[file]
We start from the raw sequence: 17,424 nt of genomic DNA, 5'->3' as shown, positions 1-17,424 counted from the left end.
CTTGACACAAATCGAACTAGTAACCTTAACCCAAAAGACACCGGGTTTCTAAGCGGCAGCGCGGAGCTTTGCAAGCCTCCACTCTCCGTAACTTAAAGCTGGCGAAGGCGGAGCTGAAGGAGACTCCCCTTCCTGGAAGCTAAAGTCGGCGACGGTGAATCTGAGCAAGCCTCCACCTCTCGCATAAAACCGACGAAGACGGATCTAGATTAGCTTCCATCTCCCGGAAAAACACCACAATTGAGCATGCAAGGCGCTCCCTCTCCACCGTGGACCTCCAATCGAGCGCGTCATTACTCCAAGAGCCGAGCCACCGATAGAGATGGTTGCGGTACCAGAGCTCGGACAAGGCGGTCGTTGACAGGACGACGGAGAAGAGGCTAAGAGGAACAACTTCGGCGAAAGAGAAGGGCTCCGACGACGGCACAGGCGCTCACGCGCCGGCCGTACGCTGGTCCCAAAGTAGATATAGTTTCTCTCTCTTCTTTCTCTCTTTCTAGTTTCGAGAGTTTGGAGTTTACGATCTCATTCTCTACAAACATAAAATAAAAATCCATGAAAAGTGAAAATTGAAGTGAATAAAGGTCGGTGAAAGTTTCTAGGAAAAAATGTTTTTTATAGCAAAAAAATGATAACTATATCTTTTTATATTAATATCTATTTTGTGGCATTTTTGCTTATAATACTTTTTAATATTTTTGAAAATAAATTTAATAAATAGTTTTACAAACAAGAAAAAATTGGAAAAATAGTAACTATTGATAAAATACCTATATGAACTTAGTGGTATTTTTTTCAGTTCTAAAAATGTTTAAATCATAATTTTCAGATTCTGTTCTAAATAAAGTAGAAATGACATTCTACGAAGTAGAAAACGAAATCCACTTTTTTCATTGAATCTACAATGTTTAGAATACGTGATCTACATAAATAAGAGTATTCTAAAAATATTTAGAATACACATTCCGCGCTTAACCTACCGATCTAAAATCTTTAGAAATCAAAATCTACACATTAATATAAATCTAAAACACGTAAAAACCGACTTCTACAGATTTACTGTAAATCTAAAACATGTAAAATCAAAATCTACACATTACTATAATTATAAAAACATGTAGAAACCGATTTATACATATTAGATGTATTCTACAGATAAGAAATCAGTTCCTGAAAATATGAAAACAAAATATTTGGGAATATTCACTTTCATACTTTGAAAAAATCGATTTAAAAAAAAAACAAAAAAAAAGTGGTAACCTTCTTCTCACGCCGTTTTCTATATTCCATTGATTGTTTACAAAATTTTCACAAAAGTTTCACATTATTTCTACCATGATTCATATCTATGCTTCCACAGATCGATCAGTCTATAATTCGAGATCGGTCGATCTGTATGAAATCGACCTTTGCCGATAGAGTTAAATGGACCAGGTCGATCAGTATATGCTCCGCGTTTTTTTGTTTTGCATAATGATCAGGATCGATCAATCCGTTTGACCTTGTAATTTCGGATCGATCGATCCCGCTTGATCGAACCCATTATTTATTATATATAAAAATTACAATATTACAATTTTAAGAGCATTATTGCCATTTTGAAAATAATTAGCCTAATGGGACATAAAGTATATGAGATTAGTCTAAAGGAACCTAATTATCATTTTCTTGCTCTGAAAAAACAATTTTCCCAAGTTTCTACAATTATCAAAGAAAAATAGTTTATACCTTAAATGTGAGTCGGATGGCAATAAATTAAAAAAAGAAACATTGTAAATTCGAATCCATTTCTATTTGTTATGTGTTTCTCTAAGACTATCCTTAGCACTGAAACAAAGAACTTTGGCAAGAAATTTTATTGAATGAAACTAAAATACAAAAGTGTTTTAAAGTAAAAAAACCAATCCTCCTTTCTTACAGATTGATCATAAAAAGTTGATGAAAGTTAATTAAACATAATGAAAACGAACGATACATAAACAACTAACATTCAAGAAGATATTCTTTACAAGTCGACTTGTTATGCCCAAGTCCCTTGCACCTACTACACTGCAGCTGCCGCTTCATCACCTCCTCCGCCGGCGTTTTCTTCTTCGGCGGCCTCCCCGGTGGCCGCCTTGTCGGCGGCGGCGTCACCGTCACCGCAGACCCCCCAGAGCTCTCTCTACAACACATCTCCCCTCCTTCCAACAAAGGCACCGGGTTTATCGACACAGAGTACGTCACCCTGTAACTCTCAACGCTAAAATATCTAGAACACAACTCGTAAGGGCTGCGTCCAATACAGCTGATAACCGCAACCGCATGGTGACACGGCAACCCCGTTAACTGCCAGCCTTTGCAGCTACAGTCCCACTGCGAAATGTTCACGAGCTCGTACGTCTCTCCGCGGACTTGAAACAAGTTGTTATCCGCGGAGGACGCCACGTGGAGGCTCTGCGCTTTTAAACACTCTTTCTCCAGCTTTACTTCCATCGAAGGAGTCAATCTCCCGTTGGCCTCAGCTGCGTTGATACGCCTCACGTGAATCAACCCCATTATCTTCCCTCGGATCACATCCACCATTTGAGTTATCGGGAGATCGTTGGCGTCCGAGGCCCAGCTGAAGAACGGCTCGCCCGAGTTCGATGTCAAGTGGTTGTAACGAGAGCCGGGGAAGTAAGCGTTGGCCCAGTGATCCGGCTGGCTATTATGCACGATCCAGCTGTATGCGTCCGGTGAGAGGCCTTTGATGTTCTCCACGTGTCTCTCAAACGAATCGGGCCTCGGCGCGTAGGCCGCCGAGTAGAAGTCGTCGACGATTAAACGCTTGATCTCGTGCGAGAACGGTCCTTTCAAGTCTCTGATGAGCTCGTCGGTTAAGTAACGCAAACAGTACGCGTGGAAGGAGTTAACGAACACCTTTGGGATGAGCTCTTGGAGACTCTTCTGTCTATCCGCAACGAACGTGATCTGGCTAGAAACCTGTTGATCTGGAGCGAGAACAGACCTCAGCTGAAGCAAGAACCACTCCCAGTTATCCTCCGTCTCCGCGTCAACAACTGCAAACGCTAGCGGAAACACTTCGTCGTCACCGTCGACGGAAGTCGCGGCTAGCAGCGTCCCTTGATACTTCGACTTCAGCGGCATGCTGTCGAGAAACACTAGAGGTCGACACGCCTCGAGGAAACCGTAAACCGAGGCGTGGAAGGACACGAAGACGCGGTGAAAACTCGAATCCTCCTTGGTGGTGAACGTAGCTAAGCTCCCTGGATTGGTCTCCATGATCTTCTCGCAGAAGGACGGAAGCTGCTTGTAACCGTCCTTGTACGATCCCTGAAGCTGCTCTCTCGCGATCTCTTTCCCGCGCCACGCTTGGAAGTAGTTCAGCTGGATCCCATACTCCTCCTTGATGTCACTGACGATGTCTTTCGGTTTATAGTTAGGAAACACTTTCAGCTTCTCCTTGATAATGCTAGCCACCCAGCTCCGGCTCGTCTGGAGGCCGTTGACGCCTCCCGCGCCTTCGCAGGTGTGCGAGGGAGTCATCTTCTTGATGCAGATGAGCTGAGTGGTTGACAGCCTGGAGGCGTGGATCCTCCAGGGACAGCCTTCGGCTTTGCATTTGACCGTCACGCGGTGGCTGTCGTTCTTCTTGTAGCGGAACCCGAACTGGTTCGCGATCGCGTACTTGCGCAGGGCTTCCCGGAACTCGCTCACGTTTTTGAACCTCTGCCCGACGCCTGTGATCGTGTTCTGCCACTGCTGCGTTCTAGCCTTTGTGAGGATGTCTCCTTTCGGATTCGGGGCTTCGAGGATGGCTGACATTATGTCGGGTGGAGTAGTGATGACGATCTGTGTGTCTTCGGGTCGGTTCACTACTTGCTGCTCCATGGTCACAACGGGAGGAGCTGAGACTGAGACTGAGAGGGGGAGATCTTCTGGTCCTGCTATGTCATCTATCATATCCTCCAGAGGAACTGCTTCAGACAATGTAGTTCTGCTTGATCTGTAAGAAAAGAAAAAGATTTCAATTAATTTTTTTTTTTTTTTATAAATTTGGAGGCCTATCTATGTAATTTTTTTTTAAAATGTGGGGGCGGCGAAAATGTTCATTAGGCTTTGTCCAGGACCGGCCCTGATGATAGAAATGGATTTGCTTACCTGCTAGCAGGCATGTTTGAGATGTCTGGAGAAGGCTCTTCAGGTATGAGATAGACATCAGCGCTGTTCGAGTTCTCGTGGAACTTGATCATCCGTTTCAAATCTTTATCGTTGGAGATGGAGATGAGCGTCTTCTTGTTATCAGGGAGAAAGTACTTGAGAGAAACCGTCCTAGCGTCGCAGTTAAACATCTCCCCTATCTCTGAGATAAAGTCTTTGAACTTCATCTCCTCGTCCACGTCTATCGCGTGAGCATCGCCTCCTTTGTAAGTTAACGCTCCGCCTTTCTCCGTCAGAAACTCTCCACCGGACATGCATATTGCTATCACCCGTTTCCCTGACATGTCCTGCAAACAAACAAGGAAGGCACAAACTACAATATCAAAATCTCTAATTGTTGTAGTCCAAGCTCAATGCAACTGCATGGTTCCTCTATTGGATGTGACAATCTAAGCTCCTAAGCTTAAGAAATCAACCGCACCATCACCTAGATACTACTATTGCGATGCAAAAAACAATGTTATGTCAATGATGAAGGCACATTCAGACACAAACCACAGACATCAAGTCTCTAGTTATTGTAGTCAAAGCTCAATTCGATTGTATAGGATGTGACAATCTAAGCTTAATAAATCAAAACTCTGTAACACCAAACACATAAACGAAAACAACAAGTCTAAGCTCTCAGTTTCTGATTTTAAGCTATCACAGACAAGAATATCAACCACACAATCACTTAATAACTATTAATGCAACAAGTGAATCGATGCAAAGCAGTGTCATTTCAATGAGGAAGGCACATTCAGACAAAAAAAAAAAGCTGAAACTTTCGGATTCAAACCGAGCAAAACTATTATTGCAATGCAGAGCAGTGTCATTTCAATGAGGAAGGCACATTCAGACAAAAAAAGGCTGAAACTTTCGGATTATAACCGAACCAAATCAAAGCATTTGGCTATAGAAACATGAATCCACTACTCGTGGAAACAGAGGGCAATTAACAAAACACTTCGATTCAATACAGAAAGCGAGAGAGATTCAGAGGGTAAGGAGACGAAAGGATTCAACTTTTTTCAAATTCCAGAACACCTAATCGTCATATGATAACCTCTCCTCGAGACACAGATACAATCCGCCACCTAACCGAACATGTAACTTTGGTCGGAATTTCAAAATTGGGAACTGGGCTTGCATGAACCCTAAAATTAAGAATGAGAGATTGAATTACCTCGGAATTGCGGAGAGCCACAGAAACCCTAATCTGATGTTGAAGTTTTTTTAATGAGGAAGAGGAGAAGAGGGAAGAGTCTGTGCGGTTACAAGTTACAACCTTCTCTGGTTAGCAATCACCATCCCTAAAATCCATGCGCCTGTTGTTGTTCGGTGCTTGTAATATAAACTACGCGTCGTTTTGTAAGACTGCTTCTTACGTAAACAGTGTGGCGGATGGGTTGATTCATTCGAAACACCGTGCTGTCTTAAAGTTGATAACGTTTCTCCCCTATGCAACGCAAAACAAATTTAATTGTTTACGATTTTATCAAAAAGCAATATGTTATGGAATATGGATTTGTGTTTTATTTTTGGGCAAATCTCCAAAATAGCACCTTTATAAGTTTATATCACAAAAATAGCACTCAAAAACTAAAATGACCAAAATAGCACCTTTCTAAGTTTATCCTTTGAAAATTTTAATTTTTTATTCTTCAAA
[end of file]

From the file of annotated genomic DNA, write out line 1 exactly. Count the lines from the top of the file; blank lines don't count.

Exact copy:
We start from the raw sequence: 17,424 nt of genomic DNA, 5'->3' as shown, positions 1-17,424 counted from the left end.